Today, the Bethlem Royal Hospital in London is a modern psychiatric hospital. But if you were unlucky enough to be sent there in its earlier days, you would know why its name, even today, is synonymous with chaos and madness.
Bethlem Hospital (quickly shortened to ‘Bedlam’) was Europe’s first insane asylum. Founded by the church as an almshouse in 1247, it became the first institution to attempt to treat the insane in 1357. It has been housing the mentally ill for more than 600 years. But for nearly all of those years, its inmates survived in conditions of almost unimaginable horror, filth and abuse.
A report from the 1600s found the sewer below the building was constantly blocked, with filth piling up at the entrances. There was no connection at the time between health and hygiene, and water had to be hand carried, so even regular hospitals were filthy, and Bedlam was worse.
People with illnesses that we now recognize as schizophrenia, depression, autism, and epilepsy might all have found themselves in Bedlam.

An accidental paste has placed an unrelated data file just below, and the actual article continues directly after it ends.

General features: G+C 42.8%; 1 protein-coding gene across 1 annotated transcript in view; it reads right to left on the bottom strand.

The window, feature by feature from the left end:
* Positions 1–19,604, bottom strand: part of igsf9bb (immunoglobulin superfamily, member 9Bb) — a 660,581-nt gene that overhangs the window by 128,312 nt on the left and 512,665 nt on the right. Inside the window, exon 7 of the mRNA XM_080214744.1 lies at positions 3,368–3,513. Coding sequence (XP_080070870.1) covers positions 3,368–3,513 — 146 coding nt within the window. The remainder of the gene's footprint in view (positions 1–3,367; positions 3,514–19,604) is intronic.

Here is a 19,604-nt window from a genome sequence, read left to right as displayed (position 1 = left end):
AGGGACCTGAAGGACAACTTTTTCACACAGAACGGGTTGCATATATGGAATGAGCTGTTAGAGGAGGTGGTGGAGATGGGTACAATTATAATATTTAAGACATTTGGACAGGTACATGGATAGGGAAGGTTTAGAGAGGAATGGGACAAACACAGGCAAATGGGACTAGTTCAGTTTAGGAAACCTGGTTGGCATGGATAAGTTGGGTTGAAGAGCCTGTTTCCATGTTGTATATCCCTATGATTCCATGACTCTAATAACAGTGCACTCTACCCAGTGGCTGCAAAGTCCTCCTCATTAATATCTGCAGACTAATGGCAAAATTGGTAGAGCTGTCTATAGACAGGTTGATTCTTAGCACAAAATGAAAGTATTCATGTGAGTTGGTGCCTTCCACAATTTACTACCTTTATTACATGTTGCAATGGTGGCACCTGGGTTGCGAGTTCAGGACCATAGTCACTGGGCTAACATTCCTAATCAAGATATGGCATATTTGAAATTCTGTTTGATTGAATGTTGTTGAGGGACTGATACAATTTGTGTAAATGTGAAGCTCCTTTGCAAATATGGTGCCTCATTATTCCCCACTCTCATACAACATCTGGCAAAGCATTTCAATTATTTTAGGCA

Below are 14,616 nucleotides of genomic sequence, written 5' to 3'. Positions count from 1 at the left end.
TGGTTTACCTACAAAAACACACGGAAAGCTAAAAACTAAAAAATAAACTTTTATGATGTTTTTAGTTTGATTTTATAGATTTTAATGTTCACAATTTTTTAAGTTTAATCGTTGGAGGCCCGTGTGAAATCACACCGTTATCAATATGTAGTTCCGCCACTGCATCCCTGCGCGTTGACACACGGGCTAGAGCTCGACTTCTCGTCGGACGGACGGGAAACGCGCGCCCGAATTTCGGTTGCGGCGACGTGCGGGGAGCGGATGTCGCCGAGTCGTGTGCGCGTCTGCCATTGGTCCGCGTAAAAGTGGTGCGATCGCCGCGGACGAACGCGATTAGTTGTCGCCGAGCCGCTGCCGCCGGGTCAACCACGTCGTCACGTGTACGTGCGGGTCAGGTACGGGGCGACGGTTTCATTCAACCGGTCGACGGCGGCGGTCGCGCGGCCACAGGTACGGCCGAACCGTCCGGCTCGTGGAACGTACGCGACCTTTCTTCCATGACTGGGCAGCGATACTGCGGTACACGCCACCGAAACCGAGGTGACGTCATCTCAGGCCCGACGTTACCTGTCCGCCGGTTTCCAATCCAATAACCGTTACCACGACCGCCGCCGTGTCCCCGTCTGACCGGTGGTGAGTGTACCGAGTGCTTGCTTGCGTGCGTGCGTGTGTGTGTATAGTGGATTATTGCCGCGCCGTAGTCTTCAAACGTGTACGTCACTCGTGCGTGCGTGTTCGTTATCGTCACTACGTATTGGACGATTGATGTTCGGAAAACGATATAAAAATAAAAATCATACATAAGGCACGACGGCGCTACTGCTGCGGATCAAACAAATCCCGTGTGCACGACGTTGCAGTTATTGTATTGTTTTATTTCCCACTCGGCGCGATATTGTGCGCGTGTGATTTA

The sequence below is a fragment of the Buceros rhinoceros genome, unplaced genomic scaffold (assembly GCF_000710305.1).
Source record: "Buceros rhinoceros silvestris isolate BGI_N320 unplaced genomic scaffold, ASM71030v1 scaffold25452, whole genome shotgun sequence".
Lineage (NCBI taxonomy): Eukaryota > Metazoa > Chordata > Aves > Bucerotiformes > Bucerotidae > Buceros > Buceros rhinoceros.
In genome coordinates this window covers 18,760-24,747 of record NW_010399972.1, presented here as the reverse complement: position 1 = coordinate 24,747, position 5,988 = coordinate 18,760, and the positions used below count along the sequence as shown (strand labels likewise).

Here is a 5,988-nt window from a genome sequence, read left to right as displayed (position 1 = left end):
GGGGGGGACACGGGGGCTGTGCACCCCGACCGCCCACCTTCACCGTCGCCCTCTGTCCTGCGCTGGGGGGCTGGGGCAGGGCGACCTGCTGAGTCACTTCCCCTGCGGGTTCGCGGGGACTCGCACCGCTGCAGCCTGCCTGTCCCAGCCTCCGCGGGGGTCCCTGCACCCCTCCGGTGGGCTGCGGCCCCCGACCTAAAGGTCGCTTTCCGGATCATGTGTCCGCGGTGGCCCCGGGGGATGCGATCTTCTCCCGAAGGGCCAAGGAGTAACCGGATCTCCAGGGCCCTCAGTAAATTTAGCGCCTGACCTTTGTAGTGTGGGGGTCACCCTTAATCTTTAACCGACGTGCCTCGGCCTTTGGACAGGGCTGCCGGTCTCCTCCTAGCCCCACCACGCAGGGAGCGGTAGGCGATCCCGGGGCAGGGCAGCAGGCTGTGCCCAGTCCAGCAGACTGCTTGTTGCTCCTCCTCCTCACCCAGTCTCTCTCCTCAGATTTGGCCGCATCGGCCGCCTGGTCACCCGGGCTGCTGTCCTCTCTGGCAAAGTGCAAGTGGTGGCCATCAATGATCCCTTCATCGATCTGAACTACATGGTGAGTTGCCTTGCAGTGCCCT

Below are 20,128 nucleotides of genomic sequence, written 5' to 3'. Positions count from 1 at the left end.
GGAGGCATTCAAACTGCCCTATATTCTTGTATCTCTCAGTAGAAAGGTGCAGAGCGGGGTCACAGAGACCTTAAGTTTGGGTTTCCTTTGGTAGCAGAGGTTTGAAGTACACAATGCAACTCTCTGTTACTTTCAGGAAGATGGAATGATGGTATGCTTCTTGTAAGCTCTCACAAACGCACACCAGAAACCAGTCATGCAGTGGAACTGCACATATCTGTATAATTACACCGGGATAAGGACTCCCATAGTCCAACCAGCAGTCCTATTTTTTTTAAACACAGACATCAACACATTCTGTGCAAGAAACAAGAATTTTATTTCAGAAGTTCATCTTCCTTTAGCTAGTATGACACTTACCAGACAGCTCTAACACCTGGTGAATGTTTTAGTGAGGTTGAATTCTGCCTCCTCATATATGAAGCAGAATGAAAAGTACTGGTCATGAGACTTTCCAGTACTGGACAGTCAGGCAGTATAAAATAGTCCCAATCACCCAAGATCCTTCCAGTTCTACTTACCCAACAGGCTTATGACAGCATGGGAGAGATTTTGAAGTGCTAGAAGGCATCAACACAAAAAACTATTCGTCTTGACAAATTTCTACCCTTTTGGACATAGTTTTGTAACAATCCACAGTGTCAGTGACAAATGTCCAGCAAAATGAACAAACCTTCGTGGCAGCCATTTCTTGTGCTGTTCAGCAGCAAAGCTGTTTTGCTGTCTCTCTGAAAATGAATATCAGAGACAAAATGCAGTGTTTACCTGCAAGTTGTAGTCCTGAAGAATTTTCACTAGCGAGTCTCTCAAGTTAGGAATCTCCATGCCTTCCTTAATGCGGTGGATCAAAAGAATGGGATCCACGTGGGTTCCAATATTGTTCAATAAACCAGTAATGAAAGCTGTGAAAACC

Worst of all, their suffering was entertainment for the rest of London. The old hospital was open to the public. To raise funds, its inmates were put on display, their bizarre behavior and often cruel ‘treatment’ considered a form of theater. Ladies in fine gowns with handkerchiefs in front of their noses toured the halls as we might visit a House of Horror.
Inmates considered dangerous were permanently chained. Others were free to wander around. Manacles, confinement in tiny cages, immersion in icy water—all were tried as cures for mental diseases. So were starvation, bloodletting, beatings and isolation. ‘Rotational’ therapy involved spinning a patient in a chair suspended from the ceiling until they vomited. Many patients who might have survived their illness died from the therapy. In fact, patients who were considered too frail to survive the treatment were turned away.
Of course, even into the 1960s, our ‘modern’ treatment for mental illness included things we now consider barbaric like padded cells, straitjackets and lobotomies. And even a contemporary psychiatric hospital can be a grim place to visit.
But the misery and the shame of Bedlam Hospital is gone, with only the word to remind us how it was.
Featured photo: Wikimedia Commons